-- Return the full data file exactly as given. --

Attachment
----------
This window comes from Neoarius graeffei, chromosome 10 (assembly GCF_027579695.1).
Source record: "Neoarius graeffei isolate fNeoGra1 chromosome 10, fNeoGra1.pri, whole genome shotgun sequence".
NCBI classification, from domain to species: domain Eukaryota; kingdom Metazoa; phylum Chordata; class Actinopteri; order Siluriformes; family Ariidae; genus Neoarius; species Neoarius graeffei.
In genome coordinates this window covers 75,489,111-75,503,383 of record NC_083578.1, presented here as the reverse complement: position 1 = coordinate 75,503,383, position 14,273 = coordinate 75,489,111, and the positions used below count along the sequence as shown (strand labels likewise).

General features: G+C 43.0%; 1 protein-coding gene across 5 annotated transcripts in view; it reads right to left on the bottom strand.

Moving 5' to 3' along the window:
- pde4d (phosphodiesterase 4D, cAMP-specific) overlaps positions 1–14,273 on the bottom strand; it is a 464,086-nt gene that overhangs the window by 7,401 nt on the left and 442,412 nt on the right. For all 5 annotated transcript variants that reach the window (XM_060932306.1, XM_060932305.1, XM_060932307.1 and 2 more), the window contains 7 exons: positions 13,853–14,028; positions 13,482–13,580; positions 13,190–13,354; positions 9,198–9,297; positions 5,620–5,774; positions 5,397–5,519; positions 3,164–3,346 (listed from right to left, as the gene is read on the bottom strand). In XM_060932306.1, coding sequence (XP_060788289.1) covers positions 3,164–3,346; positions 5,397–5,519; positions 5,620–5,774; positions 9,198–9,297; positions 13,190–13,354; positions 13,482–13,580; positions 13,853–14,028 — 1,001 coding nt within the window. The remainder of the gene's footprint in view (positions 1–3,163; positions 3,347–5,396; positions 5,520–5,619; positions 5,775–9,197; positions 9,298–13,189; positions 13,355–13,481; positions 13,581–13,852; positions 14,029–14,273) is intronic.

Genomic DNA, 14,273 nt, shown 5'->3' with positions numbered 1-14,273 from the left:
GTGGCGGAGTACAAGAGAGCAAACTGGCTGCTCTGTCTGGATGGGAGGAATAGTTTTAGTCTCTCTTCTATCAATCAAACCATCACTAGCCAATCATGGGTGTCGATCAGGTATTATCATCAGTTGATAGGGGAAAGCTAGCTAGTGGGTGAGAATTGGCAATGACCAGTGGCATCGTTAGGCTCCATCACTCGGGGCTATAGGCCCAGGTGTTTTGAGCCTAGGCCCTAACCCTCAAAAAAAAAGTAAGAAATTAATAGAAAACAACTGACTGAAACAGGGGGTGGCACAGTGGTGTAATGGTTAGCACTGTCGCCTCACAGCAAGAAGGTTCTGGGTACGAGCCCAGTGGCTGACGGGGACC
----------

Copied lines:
This window comes from Neoarius graeffei, chromosome 10 (assembly GCF_027579695.1).
Source record: "Neoarius graeffei isolate fNeoGra1 chromosome 10, fNeoGra1.pri, whole genome shotgun sequence".
NCBI classification, from domain to species: domain Eukaryota; kingdom Metazoa; phylum Chordata; class Actinopteri; order Siluriformes; family Ariidae; genus Neoarius; species Neoarius graeffei.
In genome coordinates this window covers 75,489,111-75,503,383 of record NC_083578.1, presented here as the reverse complement: position 1 = coordinate 75,503,383, position 14,273 = coordinate 75,489,111, and the positions used below count along the sequence as shown (strand labels likewise).

General features: G+C 43.0%; 1 protein-coding gene across 5 annotated transcripts in view; it reads right to left on the bottom strand.

Moving 5' to 3' along the window:
- pde4d (phosphodiesterase 4D, cAMP-specific) overlaps positions 1–14,273 on the bottom strand; it is a 464,086-nt gene that overhangs the window by 7,401 nt on the left and 442,412 nt on the right. For all 5 annotated transcript variants that reach the window (XM_060932306.1, XM_060932305.1, XM_060932307.1 and 2 more), the window contains 7 exons: positions 13,853–14,028; positions 13,482–13,580; positions 13,190–13,354; positions 9,198–9,297; positions 5,620–5,774; positions 5,397–5,519; positions 3,164–3,346 (listed from right to left, as the gene is read on the bottom strand). In XM_060932306.1, coding sequence (XP_060788289.1) covers positions 3,164–3,346; positions 5,397–5,519; positions 5,620–5,774; positions 9,198–9,297; positions 13,190–13,354; positions 13,482–13,580; positions 13,853–14,028 — 1,001 coding nt within the window. The remainder of the gene's footprint in view (positions 1–3,163; positions 3,347–5,396; positions 5,520–5,619; positions 5,775–9,197; positions 9,298–13,189; positions 13,355–13,481; positions 13,581–13,852; positions 14,029–14,273) is intronic.

Genomic DNA, 14,273 nt, shown 5'->3' with positions numbered 1-14,273 from the left:
GTGGCGGAGTACAAGAGAGCAAACTGGCTGCTCTGTCTGGATGGGAGGAATAGTTTTAGTCTCTCTTCTATCAATCAAACCATCACTAGCCAATCATGGGTGTCGATCAGGTATTATCATCAGTTGATAGGGGAAAGCTAGCTAGTGGGTGAGAATTGGCAATGACCAGTGGCATCGTTAGGCTCCATCACTCGGGGCTATAGGCCCAGGTGTTTTGAGCCTAGGCCCTAACCCTCAAAAAAAAAGTAAGAAATTAATAGAAAACAACTGACTGAAACAGGGGGTGGCACAGTGGTGTAATGGTTAGCACTGTCGCCTCACAGCAAGAAGGTTCTGGGTACGAGCCCAGTGGCTGACGGGGACC